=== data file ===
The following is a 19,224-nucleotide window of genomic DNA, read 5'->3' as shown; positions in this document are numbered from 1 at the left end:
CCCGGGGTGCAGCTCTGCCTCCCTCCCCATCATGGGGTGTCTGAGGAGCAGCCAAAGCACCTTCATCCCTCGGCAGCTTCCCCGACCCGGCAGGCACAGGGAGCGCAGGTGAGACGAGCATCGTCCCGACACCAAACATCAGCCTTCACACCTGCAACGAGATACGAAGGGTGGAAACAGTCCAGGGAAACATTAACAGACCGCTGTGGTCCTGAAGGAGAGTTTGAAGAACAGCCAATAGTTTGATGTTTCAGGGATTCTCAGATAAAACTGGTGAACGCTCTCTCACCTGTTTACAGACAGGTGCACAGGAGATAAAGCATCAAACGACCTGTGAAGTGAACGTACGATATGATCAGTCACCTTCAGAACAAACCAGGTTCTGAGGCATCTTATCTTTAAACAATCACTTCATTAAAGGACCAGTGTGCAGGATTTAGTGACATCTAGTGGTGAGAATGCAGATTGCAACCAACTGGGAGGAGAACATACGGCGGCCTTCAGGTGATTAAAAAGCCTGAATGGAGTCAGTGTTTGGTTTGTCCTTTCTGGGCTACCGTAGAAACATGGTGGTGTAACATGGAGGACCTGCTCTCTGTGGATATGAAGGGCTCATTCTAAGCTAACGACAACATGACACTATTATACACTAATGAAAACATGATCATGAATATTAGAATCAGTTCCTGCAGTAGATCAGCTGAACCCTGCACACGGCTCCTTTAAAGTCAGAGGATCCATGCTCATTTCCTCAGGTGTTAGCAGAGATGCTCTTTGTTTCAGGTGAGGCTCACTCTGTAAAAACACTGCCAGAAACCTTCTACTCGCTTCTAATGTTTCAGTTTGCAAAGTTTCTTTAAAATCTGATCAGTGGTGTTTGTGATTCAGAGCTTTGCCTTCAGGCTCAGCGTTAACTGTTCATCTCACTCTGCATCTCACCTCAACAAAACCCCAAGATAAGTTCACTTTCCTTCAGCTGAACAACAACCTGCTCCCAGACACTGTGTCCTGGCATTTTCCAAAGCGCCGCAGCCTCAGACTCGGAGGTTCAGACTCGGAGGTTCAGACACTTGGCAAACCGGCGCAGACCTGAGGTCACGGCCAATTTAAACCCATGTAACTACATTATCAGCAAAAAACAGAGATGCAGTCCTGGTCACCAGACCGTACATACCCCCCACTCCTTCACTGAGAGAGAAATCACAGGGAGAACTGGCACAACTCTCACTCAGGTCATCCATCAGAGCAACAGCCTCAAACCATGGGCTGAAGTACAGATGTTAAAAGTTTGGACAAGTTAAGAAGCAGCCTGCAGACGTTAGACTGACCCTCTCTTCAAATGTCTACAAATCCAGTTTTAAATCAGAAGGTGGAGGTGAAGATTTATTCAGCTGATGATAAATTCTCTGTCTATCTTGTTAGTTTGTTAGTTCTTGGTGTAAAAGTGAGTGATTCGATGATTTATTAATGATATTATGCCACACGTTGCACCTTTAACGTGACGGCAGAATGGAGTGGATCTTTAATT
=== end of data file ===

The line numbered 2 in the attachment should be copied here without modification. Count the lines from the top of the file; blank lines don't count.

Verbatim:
CCCGGGGTGCAGCTCTGCCTCCCTCCCCATCATGGGGTGTCTGAGGAGCAGCCAAAGCACCTTCATCCCTCGGCAGCTTCCCCGACCCGGCAGGCACAGGGAGCGCAGGTGAGACGAGCATCGTCCCGACACCAAACATCAGCCTTCACACCTGCAACGAGATACGAAGGGTGGAAACAGTCCAGGGAAACATTAACAGACCGCTGTGGTCCTGAAGGAGAGTTTGAAGAACAGCCAATAGTTTGATGTTTCAGGGATTCTCAGATAAAACTGGTGAACGCTCTCTCACCTGTTTACAGACAGGTGCACAGGAGATAAAGCATCAAACGACCTGTGAAGTGAACGTACGATATGATCAGTCACCTTCAGAACAAACCAGGTTCTGAGGCATCTTATCTTTAAACAATCACTTCATTAAAGGACCAGTGTGCAGGATTTAGTGACATCTAGTGGTGAGAATGCAGATTGCAACCAACTGGGAGGAGAACATACGGCGGCCTTCAGGTGATTAAAAAGCCTGAATGGAGTCAGTGTTTGGTTTGTCCTTTCTGGGCTACCGTAGAAACATGGTGGTGTAACATGGAGGACCTGCTCTCTGTGGATATGAAGGGCTCATTCTAAGCTAACGACAACATGACACTATTATACACTAATGAAAACATGATCATGAATATTAGAATCAGTTCCTGCAGTAGATCAGCTGAACCCTGCACACGGCTCCTTTAAAGTCAGAGGATCCATGCTCATTTCCTCAGGTGTTAGCAGAGATGCTCTTTGTTTCAGGTGAGGCTCACTCTGTAAAAACACTGCCAGAAACCTTCTACTCGCTTCTAATGTTTCAGTTTGCAAAGTTTCTTTAAAATCTGATCAGTGGTGTTTGTGATTCAGAGCTTTGCCTTCAGGCTCAGCGTTAACTGTTCATCTCACTCTGCATCTCACCTCAACAAAACCCCAAGATAAGTTCACTTTCCTTCAGCTGAACAACAACCTGCTCCCAGACACTGTGTCCTGGCATTTTCCAAAGCGCCGCAGCCTCAGACTCGGAGGTTCAGACTCGGAGGTTCAGACACTTGGCAAACCGGCGCAGACCTGAGGTCACGGCCAATTTAAACCCATGTAACTACATTATCAGCAAAAAACAGAGATGCAGTCCTGGTCACCAGACCGTACATACCCCCCACTCCTTCACTGAGAGAGAAATCACAGGGAGAACTGGCACAACTCTCACTCAGGTCATCCATCAGAGCAACAGCCTCAAACCATGGGCTGAAGTACAGATGTTAAAAGTTTGGACAAGTTAAGAAGCAGCCTGCAGACGTTAGACTGACCCTCTCTTCAAATGTCTACAAATCCAGTTTTAAATCAGAAGGTGGAGGTGAAGATTTATTCAGCTGATGATAAATTCTCTGTCTATCTTGTTAGTTTGTTAGTTCTTGGTGTAAAAGTGAGTGATTCGATGATTTATTAATGATATTATGCCACACGTTGCACCTTTAACGTGACGGCAGAATGGAGTGGATCTTTAATT